The past nine days have been intensely emotional. That’s the sentence that captures exactly what I’ve been going through. For the past three years, I’ve been on a personal journey to clear myself of negative energy and release toxic emotions from my being. It’s not easy and at times, this process of clearing energy moves way slower than I want it to.
On Sunday night, I had a particular experience that led me to watch a recorded episode of Oprah’s Lifeclass (this one had Bishop T.D. Jakes as a guest and took place at MegaFest). After about 17 minutes, I found myself asking, “WHY DID I THINK THIS WAS A GOOD IDEA?” While the focus was on “fatherless children,” there was something that struck me about the pain of having an absent parent. For a while (and this is a story I won’t get into — gotta save something for my tell-all autobiography), I’ve buried the pain of being the child that was overlooked and abused and forgotten about. The thought that came to mind about why I’ve remained wounded in life was that, “Even if people do the best that they could have done, it doesn’t lessen the hurt.”
That statement is true. It doesn’t lessen the sting of being at a Family Reunion (on my Dad’s side) and having to be introduced to family members only to overhear one of them say, “I thought he only had one daughter.” To be an outsider was hard.
And I have spent the majority of my adult life trying to feel the opposite of that. I’ve found myself in situations where I’ve essentially done things because I knew that for a fleeting moment, I’d be the one that they (my parents) would have to pay attention to. Then I read something on Monday morning that talked about letting go of hurts and the biggest impediment to doing so. Before I got to the end of the paragraph and had a major “AHA!” moment, I was sure that the impediment was going to be something like, “We can’t get over our hurts because people won’t acknowledge that we can feel the same way.” That thought process is something like, “You want me to extend my empathy to you but you can’t do that for me.” That’s blaming. That doesn’t work.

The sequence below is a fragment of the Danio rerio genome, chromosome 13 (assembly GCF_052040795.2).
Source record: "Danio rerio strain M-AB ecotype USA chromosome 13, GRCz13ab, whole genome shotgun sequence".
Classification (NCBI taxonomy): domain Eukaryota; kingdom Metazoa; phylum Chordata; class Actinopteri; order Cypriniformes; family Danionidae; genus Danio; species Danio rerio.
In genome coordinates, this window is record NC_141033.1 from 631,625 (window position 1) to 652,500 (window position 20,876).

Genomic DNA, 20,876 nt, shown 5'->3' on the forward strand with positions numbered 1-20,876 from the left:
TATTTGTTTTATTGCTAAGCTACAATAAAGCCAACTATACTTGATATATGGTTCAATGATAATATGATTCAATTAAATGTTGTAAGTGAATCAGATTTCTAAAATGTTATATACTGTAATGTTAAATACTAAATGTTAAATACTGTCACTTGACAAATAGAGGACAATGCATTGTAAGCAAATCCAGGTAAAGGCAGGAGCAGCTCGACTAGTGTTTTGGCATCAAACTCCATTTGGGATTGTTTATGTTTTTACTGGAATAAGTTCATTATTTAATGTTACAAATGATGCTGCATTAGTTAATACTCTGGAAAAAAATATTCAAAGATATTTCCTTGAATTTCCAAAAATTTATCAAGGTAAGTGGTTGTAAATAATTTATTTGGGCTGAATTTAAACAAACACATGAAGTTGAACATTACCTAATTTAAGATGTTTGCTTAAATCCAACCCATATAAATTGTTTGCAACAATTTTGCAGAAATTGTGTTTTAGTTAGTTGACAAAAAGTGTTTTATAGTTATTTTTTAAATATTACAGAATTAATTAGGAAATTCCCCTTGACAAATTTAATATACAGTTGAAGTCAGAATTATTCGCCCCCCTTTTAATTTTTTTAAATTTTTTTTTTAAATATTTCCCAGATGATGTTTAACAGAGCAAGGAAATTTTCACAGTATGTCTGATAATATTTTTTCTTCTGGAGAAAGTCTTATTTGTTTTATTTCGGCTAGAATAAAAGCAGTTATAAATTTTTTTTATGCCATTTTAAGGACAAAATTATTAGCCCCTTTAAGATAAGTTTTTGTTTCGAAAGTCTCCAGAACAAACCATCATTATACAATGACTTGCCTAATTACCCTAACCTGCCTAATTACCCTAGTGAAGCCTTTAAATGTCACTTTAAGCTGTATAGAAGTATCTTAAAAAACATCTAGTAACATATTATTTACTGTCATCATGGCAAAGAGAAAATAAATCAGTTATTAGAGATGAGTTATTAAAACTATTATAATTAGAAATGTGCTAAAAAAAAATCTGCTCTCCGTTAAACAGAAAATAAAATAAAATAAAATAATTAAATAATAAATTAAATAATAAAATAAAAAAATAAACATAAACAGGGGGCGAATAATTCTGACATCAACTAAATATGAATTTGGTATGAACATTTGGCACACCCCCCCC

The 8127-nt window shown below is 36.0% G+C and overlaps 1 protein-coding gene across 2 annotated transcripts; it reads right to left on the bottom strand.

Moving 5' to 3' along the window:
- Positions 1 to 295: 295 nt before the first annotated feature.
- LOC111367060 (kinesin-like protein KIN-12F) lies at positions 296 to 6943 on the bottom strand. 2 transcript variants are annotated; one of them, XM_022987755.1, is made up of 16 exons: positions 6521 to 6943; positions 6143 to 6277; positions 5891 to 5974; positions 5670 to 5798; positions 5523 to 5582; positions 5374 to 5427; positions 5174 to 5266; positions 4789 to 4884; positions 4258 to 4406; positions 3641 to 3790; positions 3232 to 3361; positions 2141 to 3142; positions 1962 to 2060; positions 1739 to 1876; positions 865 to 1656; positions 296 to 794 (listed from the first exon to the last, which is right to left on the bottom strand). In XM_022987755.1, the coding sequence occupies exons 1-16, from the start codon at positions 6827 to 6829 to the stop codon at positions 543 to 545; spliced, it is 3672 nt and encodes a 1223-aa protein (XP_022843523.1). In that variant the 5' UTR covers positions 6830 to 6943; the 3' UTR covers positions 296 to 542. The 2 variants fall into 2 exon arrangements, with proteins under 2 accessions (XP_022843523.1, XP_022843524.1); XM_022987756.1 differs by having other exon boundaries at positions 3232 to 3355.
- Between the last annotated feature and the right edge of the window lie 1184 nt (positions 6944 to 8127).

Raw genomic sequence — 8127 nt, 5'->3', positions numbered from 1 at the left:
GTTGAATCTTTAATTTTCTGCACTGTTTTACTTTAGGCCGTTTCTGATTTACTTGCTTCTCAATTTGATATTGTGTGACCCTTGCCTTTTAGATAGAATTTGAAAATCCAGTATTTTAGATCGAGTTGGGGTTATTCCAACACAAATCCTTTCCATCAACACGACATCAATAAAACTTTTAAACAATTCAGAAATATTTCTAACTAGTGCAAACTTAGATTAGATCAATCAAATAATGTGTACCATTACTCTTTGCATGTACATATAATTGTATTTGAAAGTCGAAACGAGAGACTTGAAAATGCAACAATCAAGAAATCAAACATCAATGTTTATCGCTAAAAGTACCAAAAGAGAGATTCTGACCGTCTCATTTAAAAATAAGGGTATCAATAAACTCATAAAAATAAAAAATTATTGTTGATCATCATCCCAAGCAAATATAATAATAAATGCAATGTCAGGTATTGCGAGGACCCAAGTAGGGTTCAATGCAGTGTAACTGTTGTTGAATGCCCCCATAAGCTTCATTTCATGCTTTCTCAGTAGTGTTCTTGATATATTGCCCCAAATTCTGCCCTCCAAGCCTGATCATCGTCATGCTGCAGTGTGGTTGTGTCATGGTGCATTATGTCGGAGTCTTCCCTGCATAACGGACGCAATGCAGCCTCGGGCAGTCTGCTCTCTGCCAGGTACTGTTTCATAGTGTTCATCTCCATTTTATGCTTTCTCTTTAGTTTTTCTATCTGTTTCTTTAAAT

That was also NOT the answer.
The biggest impediment to getting through our hurts is that we ask the question, “Why?” The answer is very simple, “Because they could.” It doesn’t mean that they meant it intentionally. It doesn’t mean that they thought less of you. It doesn’t mean that they set out to contribute to the misery in your existence. It just happened. And it happened because they behaved in a way that they could.
With that being said, I’ll share that this realization brought about the biggest sigh of relief and then the largest cloud of panic I’ve been engulfed in since I watched an apartment burn to the ground. For me, I felt good because it suddenly clicked that I’m amazing and that I’ve always been amazing. On the other hand, it was absolutely terrifying because I realized that (1) I haven’t been living in my fullest potential AND (2) if I live in my potential and embrace the amazing and succeed, it would mean that I was the reason life has been so difficult in the past few years.
I decided to call this post “Honesty is the ONLY policy” because it means that I can do things that I’ve always wanted to do because I approach life with a zeal and understanding that I deserve the good things. And that’s okay. But I also realized four things:
- I am at an exciting time in my life.
- I choose to stand in my authenticity.
- I am all of that and MORE!
- My past gave me the foundation to be great. Not mediocre. GREAT!
With this new policy, taking on my baggage doesn’t seem as scary. I can only come out better anyway.
Have you had a moment that changed the way you thought about yourself? If so, share in the comments.